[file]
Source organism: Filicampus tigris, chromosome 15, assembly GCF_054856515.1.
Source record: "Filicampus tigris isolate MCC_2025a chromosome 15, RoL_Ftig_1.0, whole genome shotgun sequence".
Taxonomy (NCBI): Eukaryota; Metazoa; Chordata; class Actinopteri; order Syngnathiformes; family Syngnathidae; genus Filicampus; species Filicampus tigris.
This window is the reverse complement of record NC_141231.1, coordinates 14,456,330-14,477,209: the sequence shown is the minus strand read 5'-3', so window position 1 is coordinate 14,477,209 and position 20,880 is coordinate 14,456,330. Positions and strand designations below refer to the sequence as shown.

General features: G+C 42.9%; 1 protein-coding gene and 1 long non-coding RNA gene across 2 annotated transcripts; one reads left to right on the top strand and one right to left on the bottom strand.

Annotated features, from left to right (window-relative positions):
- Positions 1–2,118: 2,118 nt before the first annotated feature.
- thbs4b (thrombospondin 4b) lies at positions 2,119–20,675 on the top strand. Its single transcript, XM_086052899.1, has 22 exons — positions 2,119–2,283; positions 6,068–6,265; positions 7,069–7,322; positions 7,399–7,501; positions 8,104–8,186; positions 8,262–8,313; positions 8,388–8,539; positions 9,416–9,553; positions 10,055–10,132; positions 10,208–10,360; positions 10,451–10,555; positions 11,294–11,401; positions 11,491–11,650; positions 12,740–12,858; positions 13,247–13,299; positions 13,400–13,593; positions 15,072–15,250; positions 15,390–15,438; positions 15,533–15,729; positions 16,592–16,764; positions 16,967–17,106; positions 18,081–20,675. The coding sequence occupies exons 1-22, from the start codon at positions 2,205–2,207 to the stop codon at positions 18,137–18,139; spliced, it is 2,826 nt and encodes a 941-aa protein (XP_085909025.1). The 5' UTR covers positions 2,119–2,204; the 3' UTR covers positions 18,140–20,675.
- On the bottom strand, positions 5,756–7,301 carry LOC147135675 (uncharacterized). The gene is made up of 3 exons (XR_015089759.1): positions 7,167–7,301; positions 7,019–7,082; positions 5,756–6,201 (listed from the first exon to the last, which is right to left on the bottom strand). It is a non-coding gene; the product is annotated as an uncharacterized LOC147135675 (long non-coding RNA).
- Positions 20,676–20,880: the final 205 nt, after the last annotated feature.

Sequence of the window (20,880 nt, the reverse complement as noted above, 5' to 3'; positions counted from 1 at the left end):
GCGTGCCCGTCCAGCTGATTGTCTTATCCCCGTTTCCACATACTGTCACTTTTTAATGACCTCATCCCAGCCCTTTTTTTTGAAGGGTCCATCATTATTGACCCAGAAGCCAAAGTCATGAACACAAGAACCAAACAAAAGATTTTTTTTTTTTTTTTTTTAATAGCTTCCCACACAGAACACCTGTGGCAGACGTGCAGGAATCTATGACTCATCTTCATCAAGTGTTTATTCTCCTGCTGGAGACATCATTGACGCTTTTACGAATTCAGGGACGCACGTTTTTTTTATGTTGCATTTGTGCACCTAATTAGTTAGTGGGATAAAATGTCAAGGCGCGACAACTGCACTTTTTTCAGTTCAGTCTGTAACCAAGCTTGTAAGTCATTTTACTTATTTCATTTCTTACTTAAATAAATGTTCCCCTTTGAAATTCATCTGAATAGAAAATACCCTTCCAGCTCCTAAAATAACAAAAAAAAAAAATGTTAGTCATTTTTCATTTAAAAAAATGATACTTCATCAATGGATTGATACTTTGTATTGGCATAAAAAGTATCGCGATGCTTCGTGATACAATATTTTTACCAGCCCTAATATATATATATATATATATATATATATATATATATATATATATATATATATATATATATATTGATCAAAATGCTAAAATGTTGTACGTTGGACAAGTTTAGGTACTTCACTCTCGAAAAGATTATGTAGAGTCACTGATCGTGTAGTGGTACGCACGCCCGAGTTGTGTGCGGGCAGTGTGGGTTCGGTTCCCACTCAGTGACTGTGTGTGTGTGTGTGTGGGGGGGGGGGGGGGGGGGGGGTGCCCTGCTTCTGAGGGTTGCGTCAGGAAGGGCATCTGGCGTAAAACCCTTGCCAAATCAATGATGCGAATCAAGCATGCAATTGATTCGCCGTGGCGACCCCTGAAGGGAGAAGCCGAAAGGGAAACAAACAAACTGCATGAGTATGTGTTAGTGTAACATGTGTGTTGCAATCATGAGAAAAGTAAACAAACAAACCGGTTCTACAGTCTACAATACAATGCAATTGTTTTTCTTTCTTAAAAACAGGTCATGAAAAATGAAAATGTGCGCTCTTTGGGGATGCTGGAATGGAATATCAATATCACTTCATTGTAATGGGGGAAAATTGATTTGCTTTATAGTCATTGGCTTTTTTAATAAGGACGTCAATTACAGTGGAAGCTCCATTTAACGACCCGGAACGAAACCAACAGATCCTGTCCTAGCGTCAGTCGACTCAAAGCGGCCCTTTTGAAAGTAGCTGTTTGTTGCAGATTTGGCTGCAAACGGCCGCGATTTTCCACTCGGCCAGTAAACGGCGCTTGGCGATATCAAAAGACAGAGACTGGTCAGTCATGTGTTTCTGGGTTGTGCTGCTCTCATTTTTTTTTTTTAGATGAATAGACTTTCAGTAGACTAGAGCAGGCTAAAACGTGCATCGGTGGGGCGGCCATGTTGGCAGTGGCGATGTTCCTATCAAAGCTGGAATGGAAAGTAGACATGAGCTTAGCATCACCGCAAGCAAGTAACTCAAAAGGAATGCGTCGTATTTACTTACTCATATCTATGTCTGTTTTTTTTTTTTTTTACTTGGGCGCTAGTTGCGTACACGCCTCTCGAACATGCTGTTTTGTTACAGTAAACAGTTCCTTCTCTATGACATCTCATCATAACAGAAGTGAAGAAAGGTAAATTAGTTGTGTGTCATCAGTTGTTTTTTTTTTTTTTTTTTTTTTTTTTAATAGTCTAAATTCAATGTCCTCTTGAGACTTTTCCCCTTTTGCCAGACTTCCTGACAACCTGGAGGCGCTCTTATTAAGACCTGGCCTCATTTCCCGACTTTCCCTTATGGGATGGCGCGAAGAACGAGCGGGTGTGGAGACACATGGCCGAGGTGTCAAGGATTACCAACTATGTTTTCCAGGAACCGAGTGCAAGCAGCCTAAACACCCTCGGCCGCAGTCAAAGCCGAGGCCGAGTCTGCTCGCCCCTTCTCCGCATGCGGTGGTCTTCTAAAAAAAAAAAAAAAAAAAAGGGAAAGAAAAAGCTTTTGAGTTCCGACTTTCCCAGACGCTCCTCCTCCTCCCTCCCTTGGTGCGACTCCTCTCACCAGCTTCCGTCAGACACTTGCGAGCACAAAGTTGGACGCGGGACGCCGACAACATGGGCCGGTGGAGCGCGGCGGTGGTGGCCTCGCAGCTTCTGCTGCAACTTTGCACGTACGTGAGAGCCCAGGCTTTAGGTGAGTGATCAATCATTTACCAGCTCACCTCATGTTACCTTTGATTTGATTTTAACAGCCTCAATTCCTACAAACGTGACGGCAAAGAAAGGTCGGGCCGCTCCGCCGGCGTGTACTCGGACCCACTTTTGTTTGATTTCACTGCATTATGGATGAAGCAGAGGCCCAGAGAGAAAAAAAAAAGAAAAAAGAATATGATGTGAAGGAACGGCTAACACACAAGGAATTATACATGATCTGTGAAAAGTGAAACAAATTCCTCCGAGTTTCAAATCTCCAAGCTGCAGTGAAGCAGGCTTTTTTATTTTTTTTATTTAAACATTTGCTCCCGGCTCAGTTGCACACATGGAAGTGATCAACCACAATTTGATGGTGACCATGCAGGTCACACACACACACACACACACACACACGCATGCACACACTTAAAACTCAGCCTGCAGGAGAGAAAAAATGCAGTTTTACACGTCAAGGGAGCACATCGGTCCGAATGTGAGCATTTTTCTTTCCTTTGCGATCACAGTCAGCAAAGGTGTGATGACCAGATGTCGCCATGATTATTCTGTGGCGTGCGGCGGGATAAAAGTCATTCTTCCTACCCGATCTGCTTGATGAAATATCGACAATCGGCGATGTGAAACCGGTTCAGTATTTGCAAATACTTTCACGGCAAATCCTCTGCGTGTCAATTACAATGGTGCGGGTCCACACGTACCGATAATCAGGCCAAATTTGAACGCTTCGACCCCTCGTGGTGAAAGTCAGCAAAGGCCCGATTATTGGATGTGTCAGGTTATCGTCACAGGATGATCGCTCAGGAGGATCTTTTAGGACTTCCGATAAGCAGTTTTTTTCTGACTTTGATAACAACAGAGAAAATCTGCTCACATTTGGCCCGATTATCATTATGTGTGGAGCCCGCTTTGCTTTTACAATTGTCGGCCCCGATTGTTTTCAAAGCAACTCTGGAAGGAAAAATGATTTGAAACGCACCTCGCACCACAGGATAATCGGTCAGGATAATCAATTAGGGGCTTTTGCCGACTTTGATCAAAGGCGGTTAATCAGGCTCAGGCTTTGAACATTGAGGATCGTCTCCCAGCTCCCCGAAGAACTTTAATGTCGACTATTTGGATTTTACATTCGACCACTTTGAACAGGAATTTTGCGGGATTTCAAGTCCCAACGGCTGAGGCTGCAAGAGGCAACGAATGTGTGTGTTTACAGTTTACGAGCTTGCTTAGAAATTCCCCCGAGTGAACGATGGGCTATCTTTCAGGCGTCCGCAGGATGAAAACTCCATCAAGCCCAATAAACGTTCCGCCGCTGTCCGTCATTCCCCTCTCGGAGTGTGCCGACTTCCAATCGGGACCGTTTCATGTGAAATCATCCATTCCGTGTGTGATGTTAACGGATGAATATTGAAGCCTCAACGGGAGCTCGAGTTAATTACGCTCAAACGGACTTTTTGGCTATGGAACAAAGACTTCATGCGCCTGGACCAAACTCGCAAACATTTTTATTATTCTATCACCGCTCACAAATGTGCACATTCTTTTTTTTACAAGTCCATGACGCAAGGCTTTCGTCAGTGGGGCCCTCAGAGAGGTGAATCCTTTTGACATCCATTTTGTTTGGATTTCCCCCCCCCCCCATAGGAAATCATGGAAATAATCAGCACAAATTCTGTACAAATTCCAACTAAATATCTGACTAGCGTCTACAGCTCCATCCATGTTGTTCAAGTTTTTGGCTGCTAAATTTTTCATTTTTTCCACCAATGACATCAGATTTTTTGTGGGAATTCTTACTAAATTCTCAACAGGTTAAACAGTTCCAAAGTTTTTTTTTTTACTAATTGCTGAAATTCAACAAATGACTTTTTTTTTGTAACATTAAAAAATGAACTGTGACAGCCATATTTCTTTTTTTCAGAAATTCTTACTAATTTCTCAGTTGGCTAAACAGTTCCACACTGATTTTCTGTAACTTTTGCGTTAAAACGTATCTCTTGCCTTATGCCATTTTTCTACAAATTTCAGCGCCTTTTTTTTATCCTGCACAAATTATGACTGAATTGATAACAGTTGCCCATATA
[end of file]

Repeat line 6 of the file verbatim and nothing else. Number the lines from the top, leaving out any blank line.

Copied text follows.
Annotated features, from left to right (window-relative positions):